By Tenpin Bowling Australia
October 25, 2022

As a child, Sam Cooley dreamt about becoming a police officer or a firefighter. So, when he stepped onto a bowling lane for the first time at the age of four, he had no idea that as a young man, he would travel the world and represent his country as a professional bowler.

Born and raised in Barrack Heights, New South Wales, Cooley was introduced to the sport by chance, while his family attempted to escape the harsh Australian summer heat.

“In the mid to early 1990s, we didn’t have air conditioning in the house, so we were always trying to find something to do indoors on those hot summer days,” Cooley said. “Mum just happened to find Shellharbour Bowl, which had fans, and aircon, and was something we could do over the summer.”

Bowling quickly became an after-school social ritual for Cooley, who had his friends’ and his own parties at the venue, before joining some junior leagues.

“I just got hooked at a young age and never looked back,” he said.

His love for the sport grew alongside his talent as he realised how inclusive the sport is.

“It’s definitely one of the sports where there are no limitations or anything that says you can’t do it. You can do it from a few months old all the way into your senior years, you don’t need to be 6ft5 and built like a truck to bowl. There is no right or wrong way to do it. It’s unique person to person.”

Cooley went on to compete in the World Youth Championships and Commonwealth Championships, claiming three bronze medals at the 2014 Men’s World Championships and then winning gold in 2018. More recently, Cooley won his first 2021 Professional Bowling Association (PBA) title at the WSOB XII PBA Cheetah Championships in Tampa, Florida (USA), and in 2022 he came home with a gold medal from the World Games.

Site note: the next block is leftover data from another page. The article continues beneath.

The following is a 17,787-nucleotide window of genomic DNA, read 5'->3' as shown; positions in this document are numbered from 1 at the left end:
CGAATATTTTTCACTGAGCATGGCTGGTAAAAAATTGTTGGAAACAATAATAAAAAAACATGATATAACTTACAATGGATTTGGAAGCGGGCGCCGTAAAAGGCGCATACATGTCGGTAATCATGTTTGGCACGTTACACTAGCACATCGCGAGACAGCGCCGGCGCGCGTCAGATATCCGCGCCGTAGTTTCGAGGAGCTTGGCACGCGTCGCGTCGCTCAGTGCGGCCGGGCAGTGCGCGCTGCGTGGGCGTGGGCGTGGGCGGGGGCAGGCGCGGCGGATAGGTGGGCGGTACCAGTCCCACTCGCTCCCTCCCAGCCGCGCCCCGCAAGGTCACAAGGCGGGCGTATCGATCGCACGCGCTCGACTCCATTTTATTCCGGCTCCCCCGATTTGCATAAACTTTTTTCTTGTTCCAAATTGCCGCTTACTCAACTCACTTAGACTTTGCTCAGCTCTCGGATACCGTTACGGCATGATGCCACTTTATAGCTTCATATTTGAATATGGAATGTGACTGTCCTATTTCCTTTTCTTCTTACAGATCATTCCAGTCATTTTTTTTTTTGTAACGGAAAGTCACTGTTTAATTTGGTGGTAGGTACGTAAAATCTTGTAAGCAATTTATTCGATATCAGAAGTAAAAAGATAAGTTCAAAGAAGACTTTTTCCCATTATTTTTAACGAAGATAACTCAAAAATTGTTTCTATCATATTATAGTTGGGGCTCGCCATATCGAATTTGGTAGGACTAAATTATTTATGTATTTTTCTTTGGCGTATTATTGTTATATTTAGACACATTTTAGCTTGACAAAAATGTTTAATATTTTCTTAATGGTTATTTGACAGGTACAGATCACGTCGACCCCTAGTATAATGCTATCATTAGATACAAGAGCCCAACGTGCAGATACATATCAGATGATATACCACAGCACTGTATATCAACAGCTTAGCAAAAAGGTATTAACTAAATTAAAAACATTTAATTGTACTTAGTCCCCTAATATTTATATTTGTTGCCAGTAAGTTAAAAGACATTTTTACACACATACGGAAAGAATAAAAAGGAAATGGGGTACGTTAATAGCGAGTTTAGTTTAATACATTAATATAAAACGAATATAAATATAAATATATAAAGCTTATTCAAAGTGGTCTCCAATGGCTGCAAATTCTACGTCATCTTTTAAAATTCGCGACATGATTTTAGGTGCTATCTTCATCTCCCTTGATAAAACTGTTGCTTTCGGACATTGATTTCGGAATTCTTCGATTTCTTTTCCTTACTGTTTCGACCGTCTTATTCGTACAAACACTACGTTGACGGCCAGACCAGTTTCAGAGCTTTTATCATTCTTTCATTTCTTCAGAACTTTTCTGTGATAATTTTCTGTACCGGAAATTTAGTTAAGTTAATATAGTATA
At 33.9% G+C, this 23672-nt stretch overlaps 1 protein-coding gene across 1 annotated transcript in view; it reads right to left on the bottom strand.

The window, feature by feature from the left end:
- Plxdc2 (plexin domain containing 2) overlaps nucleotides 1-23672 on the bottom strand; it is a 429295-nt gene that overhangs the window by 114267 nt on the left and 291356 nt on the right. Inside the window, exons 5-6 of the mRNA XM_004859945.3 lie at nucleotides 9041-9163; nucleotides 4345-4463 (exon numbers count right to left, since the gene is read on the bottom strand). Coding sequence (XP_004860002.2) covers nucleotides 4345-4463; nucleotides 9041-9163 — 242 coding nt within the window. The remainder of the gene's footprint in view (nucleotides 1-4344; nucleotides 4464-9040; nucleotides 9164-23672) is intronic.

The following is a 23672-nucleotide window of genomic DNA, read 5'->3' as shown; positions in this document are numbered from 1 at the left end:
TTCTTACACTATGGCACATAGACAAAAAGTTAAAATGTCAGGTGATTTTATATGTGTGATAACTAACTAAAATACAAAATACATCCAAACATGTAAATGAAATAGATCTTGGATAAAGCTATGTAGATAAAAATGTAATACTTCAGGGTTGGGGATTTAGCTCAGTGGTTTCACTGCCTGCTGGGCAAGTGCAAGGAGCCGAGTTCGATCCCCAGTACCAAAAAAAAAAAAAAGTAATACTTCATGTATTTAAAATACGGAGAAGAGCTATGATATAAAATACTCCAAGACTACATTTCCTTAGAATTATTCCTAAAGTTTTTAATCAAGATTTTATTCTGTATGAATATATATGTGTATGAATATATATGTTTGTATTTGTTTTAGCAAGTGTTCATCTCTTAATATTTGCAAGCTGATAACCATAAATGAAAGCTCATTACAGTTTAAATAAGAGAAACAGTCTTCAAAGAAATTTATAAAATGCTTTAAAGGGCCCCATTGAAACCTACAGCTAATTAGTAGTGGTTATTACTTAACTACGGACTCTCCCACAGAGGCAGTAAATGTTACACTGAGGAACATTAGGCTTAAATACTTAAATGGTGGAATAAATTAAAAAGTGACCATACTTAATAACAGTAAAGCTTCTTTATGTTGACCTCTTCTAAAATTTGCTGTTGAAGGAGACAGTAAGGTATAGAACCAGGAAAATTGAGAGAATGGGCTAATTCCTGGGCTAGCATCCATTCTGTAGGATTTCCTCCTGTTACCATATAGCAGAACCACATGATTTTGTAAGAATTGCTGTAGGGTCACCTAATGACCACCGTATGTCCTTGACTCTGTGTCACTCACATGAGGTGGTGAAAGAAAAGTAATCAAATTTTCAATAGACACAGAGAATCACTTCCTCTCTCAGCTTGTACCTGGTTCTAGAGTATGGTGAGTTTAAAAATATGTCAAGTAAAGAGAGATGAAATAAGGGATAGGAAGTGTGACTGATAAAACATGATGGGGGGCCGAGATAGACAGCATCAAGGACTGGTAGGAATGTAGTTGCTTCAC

Having the honour of representing Australia 12 times in major international events, Cooley highlighted how the 2022 World Games were an Olympic-like experience for him, something he had never been able to experience before.

“I had heard a lot about the World Games, and when bowling was finally included in this year’s event after 20 years of not qualifying, I knew it was something I wanted to be a part of. Particularly that Olympic-setting experience where all the countries walk out in alphabetical order onto this massive stadium in front of tens of thousands of people. It was a once in a lifetime opportunity,” he said.

Cooley’s gold medal in the Men’s Singles at the 2022 World Games was the country’s best result in any individual event. Cooley was proud to have brought home gold, even more so after facing some professional challenges along the way.

“Any coloured medal would have been great after the year I had on tour last year. I was expecting to be drafted in the PBA League, and when that didn’t happen, I was quite frustrated,” Cooley explained.

“I felt as though I had quite a lot to prove to a lot of people, so I went into the World Games really determined. To have come away with a gold medal cemented the fact that I should have made the selection, but in saying that I am grateful to have gone to the Games and had the opportunity to bring home a gold.”

“It being the highest finish the country has ever had was the icing on the cake. We had medaled before but never won the gold, so bringing that one home was definitely great, not just for myself but for the country and bowling in Australia.”

In recent weeks Cooley has been selected once again to wear the green and gold at the upcoming Bowling World Cup in Australia. Cooley and his teammates Jason Belmonte, Jarrod Langford and Adam Hayes will compete against other countries in a bid to take home gold.

“The team is the strongest we have had in a long time,” Cooley said. “With myself, Belmo, Jarrod and Adam we have a very good chance of bringing some medals back – or keeping them in Australia – and hopefully some will be of the gold variety.

“Personally I am bringing a lot of experience to the team,” he continued. “Obviously there’s always going to be nerves, but having been in that environment so many times before, it kind of feels natural and there would be less pressure in that respect.

“Still, the pressure of being the home team and having all these expectations around you is a different type of pressure. As a team, we haven’t experienced it before, which will be testing, but I think we will be up for the challenge.”